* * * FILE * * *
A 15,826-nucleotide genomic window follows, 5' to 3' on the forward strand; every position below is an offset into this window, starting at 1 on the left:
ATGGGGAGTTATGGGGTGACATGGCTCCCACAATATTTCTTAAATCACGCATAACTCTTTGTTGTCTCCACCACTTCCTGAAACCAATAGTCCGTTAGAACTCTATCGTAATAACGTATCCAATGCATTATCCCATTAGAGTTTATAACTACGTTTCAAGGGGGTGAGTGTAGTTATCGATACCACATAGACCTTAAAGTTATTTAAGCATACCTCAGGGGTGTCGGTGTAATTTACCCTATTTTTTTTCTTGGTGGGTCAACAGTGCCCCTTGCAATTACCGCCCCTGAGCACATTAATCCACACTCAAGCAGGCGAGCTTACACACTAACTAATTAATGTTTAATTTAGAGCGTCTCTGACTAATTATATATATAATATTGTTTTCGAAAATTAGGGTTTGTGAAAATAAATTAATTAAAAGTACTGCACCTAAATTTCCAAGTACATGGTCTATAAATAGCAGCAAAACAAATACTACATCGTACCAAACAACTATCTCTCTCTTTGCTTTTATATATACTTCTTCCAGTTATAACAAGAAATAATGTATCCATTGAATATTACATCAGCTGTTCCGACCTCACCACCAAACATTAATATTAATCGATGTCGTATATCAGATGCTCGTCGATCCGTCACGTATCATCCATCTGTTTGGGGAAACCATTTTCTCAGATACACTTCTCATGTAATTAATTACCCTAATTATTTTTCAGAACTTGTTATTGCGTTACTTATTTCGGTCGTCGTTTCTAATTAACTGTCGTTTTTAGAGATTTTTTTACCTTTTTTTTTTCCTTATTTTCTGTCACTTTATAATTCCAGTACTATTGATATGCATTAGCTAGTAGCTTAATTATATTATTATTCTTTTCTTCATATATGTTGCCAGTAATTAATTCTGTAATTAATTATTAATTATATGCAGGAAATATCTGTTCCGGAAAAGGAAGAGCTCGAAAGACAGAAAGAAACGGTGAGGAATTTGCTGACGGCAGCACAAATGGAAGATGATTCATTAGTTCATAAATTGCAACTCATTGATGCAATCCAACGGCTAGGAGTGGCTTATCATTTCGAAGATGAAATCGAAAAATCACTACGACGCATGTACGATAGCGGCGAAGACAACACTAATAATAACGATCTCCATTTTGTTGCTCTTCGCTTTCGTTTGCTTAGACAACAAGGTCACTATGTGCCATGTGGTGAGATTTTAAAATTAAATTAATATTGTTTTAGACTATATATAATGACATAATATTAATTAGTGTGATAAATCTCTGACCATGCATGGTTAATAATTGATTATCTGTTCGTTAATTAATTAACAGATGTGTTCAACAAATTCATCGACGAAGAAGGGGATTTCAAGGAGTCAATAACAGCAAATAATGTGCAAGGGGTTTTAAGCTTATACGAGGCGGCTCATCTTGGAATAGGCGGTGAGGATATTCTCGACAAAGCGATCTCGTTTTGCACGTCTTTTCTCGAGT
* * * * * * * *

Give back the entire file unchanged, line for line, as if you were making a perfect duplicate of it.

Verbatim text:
A 15,826-nucleotide genomic window follows, 5' to 3' on the forward strand; every position below is an offset into this window, starting at 1 on the left:
ATGGGGAGTTATGGGGTGACATGGCTCCCACAATATTTCTTAAATCACGCATAACTCTTTGTTGTCTCCACCACTTCCTGAAACCAATAGTCCGTTAGAACTCTATCGTAATAACGTATCCAATGCATTATCCCATTAGAGTTTATAACTACGTTTCAAGGGGGTGAGTGTAGTTATCGATACCACATAGACCTTAAAGTTATTTAAGCATACCTCAGGGGTGTCGGTGTAATTTACCCTATTTTTTTTCTTGGTGGGTCAACAGTGCCCCTTGCAATTACCGCCCCTGAGCACATTAATCCACACTCAAGCAGGCGAGCTTACACACTAACTAATTAATGTTTAATTTAGAGCGTCTCTGACTAATTATATATATAATATTGTTTTCGAAAATTAGGGTTTGTGAAAATAAATTAATTAAAAGTACTGCACCTAAATTTCCAAGTACATGGTCTATAAATAGCAGCAAAACAAATACTACATCGTACCAAACAACTATCTCTCTCTTTGCTTTTATATATACTTCTTCCAGTTATAACAAGAAATAATGTATCCATTGAATATTACATCAGCTGTTCCGACCTCACCACCAAACATTAATATTAATCGATGTCGTATATCAGATGCTCGTCGATCCGTCACGTATCATCCATCTGTTTGGGGAAACCATTTTCTCAGATACACTTCTCATGTAATTAATTACCCTAATTATTTTTCAGAACTTGTTATTGCGTTACTTATTTCGGTCGTCGTTTCTAATTAACTGTCGTTTTTAGAGATTTTTTTACCTTTTTTTTTTCCTTATTTTCTGTCACTTTATAATTCCAGTACTATTGATATGCATTAGCTAGTAGCTTAATTATATTATTATTCTTTTCTTCATATATGTTGCCAGTAATTAATTCTGTAATTAATTATTAATTATATGCAGGAAATATCTGTTCCGGAAAAGGAAGAGCTCGAAAGACAGAAAGAAACGGTGAGGAATTTGCTGACGGCAGCACAAATGGAAGATGATTCATTAGTTCATAAATTGCAACTCATTGATGCAATCCAACGGCTAGGAGTGGCTTATCATTTCGAAGATGAAATCGAAAAATCACTACGACGCATGTACGATAGCGGCGAAGACAACACTAATAATAACGATCTCCATTTTGTTGCTCTTCGCTTTCGTTTGCTTAGACAACAAGGTCACTATGTGCCATGTGGTGAGATTTTAAAATTAAATTAATATTGTTTTAGACTATATATAATGACATAATATTAATTAGTGTGATAAATCTCTGACCATGCATGGTTAATAATTGATTATCTGTTCGTTAATTAATTAACAGATGTGTTCAACAAATTCATCGACGAAGAAGGGGATTTCAAGGAGTCAATAACAGCAAATAATGTGCAAGGGGTTTTAAGCTTATACGAGGCGGCTCATCTTGGAATAGGCGGTGAGGATATTCTCGACAAAGCGATCTCGTTTTGCACGTCTTTTCTCGAGT